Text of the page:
Enhanced detection of hydrogen sulfide generated in cell culture using an agar trap method.
- Citation data:
Analytical biochemistry, ISSN: 1096-0309, Vol: 423, Issue: 1, Page: 102-8
- Publication Year:
- Biochemistry, Genetics and Molecular Biology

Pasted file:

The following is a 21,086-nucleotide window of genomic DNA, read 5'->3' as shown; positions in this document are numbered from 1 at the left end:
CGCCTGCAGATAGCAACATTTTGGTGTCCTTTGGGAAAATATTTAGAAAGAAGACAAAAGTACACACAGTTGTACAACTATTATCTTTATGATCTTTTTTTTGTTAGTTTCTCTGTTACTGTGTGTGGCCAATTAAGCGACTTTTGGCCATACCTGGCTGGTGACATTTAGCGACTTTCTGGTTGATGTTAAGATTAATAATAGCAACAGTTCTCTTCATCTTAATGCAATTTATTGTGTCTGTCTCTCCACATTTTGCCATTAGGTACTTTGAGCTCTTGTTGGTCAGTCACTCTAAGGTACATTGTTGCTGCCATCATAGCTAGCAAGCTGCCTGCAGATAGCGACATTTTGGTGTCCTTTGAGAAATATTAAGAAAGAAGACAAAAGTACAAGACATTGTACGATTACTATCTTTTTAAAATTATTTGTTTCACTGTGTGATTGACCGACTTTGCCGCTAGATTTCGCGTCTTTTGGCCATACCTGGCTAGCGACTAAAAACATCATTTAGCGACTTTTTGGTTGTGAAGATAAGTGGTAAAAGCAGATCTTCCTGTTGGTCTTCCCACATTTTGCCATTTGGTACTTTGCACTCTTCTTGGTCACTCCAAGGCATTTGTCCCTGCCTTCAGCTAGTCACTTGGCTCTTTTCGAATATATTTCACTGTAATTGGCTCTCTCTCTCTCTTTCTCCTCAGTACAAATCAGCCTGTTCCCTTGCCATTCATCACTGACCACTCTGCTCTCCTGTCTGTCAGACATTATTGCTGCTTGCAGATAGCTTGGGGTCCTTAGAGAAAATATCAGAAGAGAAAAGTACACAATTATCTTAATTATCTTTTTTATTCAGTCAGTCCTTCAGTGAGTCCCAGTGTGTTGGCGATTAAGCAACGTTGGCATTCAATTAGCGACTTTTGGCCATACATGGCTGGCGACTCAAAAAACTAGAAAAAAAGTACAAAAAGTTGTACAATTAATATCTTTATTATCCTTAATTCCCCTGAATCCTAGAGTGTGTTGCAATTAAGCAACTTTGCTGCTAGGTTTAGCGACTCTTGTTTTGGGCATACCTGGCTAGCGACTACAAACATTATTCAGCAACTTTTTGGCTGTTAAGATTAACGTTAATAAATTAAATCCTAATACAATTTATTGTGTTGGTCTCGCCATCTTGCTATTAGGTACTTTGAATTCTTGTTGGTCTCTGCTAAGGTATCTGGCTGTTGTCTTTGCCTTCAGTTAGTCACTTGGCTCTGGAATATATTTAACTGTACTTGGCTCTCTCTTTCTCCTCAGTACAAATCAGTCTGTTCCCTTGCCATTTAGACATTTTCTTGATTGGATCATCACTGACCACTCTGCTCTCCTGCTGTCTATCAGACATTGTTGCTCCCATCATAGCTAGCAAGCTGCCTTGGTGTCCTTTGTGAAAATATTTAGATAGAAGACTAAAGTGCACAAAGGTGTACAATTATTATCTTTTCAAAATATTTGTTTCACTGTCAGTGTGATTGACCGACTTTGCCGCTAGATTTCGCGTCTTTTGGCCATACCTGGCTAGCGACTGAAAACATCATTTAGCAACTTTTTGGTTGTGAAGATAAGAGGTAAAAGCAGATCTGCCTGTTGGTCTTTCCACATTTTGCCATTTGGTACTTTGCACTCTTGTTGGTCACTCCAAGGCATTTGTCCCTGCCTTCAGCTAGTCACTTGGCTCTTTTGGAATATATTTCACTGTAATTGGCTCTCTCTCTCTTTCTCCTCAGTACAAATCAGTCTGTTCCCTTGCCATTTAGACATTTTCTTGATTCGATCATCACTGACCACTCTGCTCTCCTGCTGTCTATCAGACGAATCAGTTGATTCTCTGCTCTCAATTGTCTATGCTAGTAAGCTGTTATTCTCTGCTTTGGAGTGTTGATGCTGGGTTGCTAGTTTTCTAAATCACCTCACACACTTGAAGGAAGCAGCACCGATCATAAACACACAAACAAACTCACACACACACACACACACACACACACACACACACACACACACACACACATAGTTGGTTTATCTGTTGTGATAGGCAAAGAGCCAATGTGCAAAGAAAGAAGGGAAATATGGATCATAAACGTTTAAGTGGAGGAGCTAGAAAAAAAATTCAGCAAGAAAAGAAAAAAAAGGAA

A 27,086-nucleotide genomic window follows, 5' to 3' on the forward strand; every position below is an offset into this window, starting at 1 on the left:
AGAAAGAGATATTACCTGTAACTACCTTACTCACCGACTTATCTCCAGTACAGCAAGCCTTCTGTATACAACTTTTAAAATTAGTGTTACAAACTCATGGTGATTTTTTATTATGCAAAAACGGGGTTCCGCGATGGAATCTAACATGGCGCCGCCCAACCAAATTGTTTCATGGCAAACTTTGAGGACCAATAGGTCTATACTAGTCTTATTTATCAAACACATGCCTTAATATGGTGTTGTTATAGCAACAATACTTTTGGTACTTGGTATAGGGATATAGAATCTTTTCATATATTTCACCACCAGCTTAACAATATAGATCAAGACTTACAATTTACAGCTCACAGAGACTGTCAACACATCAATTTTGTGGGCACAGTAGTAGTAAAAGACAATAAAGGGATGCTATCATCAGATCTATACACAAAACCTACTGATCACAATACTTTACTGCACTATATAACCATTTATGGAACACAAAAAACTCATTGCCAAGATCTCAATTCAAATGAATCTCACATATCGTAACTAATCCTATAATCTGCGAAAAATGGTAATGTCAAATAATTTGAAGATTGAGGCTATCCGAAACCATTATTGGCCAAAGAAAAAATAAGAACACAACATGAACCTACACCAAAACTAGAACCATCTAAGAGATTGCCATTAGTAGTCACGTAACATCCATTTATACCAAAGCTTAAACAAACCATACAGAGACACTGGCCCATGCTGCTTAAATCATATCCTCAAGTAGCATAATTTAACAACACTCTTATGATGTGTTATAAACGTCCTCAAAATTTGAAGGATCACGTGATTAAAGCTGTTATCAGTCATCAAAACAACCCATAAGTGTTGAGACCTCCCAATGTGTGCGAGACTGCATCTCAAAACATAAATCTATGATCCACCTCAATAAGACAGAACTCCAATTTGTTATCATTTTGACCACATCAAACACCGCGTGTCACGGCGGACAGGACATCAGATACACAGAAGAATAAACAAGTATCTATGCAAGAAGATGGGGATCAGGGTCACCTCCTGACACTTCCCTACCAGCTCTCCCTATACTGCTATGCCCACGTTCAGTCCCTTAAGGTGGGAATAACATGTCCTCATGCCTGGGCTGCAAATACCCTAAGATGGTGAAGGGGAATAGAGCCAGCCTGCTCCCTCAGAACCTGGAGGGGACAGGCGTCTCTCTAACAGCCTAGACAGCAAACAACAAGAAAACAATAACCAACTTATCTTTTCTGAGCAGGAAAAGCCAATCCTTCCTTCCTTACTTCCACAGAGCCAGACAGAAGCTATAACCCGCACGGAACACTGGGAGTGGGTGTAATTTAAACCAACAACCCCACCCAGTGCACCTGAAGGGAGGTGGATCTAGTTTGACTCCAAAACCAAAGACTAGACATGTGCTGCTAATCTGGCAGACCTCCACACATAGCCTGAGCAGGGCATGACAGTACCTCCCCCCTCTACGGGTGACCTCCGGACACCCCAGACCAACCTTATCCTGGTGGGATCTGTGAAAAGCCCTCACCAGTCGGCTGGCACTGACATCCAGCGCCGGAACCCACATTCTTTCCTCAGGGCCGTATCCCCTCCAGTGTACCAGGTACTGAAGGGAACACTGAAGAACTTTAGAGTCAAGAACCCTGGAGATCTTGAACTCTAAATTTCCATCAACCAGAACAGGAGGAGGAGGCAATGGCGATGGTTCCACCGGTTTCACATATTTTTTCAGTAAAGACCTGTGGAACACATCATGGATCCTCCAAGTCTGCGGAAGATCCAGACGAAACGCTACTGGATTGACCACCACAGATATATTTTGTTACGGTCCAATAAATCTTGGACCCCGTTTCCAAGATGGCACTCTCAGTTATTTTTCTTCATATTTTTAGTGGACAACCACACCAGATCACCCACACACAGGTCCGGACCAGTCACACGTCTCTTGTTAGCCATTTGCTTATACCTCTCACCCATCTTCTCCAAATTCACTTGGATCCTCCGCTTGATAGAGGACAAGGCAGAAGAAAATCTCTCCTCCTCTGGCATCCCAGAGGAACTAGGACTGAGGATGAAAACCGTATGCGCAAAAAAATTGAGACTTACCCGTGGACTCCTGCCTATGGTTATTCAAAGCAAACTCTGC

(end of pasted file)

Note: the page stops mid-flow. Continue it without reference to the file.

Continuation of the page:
Lack of reliable methods to accurately measure hydrogen sulfide (H(2)S) produced in vitro has impeded research on the physiology of this gaseous mediator. Current in vitro methods involve measurement of H(2)S in cell culture media following incubation with H(2)S-releasing compounds. However, this method is inaccurate because H(2)S gas has a short life and thus evades detection. To overcome this, we have adapted a method that employs a modified agar layer to instantly trap H(2)S, allowing measurement of H(2)S accumulated with time. The amount of H(2)S trapped in the agar is quantified using an in situ methylene blue assay. We were able to detect H(2)S produced from sodium hydrogen sulfide (NaHS) added at concentrations as low as 10 μM. Following a 24-h incubation of endothelial-like or vascular smooth muscle cells with 50 μM NaHS, we were able to recover twice more H(2)S than conventional methods. When H(2)S-releasing compounds L-cysteine and N-acetylcysteine were added to the cell culture, the amount of H(2)S increased in a concentration-, time-, and cell line-dependent manner. In conclusion, we have developed an improved method to quantify H(2)S generated in vitro. This method could be used to screen compounds to identify potential H(2)S donors and inhibitors for therapeutic use.